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The provisions of the Copyright and Other Intellectual Property Law Provisions Act 2019 (the Act), which was signed into law on 26 June 2019, were commenced on 2 December 2019.

The only provisions which are not yet in effect are sections 2(1), 9 and 21, which will automatically come into operation on 26 December (i.e. 6 months from the passing of the Act on 26 June 2019).


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On 26 June 2019, the Copyright and Other Intellectual Property Law Provisions Act 2019 (the 2019 Act) was signed into law. The Act amends the Copyright and Related Rights Act 2000 and modernises Irish copyright law in accordance with the Report of the Copyright Review Committee on Modernising Copyright, published in October 2013. The Act also recognises exceptions to copyright permitted by the Information Society Directive 2001/29/EC. The Copyright and Related Rights Acts 2000 and 2007, along with Part 2 and Schedules 1 and 2 of the 2019 Act may be cited together as the Copyright and Related Rights Acts 2000 to 2019.

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The European Parliament voted on 26 March 2019 in favour of the controversial EU Copyright Directive, which will implement sweeping changes to regulation around online copyright. MEPs voted in favour of the compromise text as agreed on 13 February 2019 (previously discussed here). The Directive was approved by 348 votes to 274, concluding one of the most contested and intensely lobbied law proposals in recent years. A last minute vote on debating amendments to the reforms (in relation to Articles 11 and 13) was also rejected by just five votes. The text approved by Parliament can be accessed here
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Photo of Davinia Brennan

On 13 February 2019, the European Parliament, Council and Commission reached a compromise on the text of the new Copyright Directive (previously discussed here).  The proposed Directive targets digital use of press publications by information society service providers, such as news aggregators and media monitoring services. As discussed below, the two most controversial provisions are Articles 11 and 13, known respectively as the “link tax” and “upload filtering” provisions.

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The European Parliament has adopted its position on the controversial proposed Copyright Directive, which includes a proposal for online content sharing service providers to remunerate artists (notably news publishers, journalists, musicians, performers and script authors) for their work when it is used by sharing platforms such as YouTube, Facebook or Twitter. The reform of EU copyright rules is part of the European Commission’s Digital Single Market Strategy. The Commission recognises that whilst online services provide ease of access to creative works and offer opportunities for creative industries to develop, it also generates challenges when copyright protected works are uploaded without prior authorisation from copyright holders.

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The CJEU has ruled that an unauthorised reposting of a photograph on a website which is already publicly accessible, with the consent of the photographer and without restriction preventing it from being downloaded, on another website, can infringe the copyright rights of a photographer (Renckhoff, C-161/17). It is of little importance if, as in the present case, the copyright holder does not limit the ways in which the photograph may be used by internet users.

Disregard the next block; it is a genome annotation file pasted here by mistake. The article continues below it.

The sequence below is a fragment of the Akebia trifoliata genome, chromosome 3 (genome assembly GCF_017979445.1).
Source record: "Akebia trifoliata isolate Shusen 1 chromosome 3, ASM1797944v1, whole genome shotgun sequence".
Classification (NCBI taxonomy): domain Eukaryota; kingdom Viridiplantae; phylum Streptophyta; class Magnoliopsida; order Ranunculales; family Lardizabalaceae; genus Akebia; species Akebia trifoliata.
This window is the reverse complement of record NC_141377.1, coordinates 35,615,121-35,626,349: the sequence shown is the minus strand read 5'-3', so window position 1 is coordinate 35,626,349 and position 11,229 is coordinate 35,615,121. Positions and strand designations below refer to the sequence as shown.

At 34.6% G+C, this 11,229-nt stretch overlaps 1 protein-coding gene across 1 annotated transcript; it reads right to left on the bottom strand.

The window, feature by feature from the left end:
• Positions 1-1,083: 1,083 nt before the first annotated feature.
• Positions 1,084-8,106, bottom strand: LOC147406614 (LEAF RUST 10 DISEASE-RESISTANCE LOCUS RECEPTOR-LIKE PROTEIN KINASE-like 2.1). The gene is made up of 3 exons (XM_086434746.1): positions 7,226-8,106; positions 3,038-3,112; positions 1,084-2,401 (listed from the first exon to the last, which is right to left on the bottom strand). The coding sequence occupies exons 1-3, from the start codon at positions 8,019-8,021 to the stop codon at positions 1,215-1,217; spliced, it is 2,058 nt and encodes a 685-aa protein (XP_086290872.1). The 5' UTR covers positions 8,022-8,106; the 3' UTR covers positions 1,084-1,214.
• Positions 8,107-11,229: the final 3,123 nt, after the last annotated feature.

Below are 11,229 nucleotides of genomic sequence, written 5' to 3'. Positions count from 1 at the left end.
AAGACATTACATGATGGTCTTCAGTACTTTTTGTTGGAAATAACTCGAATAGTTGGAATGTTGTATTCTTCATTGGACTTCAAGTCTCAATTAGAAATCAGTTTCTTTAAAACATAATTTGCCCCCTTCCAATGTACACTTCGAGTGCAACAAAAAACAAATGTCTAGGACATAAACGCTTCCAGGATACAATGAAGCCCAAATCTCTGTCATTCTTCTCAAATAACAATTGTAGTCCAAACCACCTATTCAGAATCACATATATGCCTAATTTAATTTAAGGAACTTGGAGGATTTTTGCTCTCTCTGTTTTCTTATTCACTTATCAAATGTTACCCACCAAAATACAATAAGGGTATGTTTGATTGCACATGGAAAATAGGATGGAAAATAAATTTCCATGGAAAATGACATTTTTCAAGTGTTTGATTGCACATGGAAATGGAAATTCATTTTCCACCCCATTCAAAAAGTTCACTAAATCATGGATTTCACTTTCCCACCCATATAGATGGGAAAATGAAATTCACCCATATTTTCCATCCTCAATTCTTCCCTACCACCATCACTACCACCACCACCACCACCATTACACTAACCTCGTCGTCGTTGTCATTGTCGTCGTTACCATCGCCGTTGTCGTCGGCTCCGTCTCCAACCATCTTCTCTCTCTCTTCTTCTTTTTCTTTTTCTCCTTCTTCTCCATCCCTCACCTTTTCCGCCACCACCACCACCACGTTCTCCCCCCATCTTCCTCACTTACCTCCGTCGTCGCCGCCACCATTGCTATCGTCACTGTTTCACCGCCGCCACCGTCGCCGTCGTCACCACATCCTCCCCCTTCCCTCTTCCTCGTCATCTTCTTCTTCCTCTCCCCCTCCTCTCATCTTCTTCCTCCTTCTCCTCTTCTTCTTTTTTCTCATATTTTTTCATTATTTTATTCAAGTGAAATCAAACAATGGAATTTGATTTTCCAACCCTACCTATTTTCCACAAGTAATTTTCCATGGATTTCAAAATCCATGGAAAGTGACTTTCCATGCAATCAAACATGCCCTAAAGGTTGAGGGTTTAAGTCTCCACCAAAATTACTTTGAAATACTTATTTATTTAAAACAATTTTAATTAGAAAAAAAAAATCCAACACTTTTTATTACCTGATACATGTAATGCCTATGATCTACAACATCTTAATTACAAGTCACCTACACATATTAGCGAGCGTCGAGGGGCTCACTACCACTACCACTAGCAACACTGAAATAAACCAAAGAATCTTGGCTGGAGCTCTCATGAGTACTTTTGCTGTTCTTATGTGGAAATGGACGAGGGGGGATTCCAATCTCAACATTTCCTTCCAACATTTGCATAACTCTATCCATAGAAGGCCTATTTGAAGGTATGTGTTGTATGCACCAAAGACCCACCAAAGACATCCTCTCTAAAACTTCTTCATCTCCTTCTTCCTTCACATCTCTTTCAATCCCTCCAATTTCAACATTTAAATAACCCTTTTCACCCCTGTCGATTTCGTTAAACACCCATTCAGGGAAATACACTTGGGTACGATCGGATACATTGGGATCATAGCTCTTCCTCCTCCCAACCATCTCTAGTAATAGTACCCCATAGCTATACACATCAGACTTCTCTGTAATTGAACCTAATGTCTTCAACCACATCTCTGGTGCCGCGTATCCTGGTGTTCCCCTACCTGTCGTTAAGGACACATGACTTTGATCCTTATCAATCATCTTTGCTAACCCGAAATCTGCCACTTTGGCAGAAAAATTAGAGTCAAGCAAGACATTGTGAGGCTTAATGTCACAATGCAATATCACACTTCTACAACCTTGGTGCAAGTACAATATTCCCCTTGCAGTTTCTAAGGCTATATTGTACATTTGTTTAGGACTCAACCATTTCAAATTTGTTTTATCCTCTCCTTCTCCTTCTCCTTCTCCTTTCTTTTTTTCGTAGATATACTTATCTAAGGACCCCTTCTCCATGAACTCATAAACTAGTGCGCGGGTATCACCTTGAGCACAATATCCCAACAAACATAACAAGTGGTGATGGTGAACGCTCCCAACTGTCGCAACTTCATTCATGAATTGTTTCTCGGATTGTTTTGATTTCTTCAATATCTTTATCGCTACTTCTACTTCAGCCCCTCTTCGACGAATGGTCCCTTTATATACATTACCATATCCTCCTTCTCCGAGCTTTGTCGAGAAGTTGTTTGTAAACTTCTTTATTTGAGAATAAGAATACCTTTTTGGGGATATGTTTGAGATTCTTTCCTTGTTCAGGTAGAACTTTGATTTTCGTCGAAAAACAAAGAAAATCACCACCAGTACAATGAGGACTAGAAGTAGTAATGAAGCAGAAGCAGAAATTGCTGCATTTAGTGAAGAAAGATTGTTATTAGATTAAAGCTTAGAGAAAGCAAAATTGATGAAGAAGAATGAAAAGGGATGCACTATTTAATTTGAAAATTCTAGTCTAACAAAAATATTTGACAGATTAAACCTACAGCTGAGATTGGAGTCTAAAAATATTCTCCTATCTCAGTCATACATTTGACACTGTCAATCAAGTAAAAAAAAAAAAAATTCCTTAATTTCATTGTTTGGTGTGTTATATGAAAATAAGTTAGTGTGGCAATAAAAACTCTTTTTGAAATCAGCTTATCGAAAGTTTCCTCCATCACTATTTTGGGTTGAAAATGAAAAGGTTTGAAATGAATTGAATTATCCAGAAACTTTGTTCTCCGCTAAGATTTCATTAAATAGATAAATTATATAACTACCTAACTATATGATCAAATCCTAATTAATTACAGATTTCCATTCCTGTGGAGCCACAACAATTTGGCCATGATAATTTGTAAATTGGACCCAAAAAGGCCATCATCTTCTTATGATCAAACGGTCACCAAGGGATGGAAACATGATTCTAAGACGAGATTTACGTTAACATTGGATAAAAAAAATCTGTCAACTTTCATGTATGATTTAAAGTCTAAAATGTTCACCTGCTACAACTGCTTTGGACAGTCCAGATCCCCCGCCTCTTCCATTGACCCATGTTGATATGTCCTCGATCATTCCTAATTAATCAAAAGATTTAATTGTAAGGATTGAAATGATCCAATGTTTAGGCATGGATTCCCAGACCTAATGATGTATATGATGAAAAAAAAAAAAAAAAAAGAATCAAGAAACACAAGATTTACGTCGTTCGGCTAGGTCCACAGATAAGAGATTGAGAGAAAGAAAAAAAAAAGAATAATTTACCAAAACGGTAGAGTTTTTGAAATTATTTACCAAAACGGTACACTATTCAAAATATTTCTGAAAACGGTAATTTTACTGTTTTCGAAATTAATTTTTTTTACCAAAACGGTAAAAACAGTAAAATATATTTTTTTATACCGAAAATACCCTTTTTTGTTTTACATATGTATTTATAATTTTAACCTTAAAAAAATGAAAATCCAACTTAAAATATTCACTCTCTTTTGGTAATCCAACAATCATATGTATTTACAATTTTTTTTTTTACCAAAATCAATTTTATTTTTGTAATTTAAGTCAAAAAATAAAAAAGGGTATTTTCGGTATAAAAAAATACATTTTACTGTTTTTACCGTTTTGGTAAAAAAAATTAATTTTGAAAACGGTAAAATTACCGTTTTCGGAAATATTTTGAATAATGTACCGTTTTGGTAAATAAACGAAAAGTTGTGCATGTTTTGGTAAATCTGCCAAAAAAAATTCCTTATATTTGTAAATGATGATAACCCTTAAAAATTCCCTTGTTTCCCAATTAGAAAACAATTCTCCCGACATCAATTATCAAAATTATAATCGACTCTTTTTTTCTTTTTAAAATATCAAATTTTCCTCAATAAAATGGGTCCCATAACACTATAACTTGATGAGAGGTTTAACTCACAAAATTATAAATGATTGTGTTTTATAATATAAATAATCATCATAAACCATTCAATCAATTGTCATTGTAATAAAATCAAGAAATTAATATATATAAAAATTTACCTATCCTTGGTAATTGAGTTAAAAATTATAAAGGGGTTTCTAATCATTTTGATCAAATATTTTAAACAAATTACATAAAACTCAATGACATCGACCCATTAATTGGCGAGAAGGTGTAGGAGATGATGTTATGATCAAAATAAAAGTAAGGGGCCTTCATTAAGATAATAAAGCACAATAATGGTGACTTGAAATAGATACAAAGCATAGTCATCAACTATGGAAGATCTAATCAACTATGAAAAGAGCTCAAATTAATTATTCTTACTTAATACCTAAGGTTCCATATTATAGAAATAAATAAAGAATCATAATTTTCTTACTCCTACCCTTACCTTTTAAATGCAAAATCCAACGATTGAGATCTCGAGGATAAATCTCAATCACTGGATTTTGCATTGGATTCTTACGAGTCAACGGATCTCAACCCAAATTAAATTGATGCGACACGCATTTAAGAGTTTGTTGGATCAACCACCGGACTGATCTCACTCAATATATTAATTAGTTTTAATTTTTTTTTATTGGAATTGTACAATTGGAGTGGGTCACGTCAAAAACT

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The Irish Commercial Court has ordered nine ISPs to block three websites offering illegal downloading or streaming of copyrighted movies and TV shows.  The action was brought by Motion Pictures Association, representing six film and TV studios.  The Court held that it was clear there had been infringement of copyright, that it would not result in the lawful use of the internet being interfered with and the order was proportionate to the damage being caused. None of the ISPs opposed the application for the injunction.  However one ISP raised concerns about cost implications of dealing with a large number of sites into the future, and asked the court to put a cap on the number of illegal website notifications a month, which movie companies could direct ISPs to block.  The Judge refused to grant a cap on notifications.
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The CJEU has once again been asked to consider the meaning of “communication to the public” within Article 3(1) of the Copyright Directive.

In Stichting Brein v Ziggo BV, XS4ALL Internet BV (Case C‑610/15), the CJEU has been asked to identify  the scope of liability for copyright infringement committed by ‘card providers,’ namely sites such as The Pirate Bay, where files containing music and films are shared free of charge, and usually in breach of copyright.

On 8 February, 2017, the Attorney General (AG) delivered an Opinion advising the CJEU to find copyright infringement where a website (such as The Pirate Bay) indexes content available on peer-to-peer (P2P) networks, even where there is no actual content on the website.  However the AG found copyright infringement will only occur where the website operator has actual knowledge of the illegality and takes no action. Accordingly, if copyright holders notify a site’s operators of the illegal nature of information appearing on the site, and they fail to take action to make access to that work impossible, then the site operator may be held liable.


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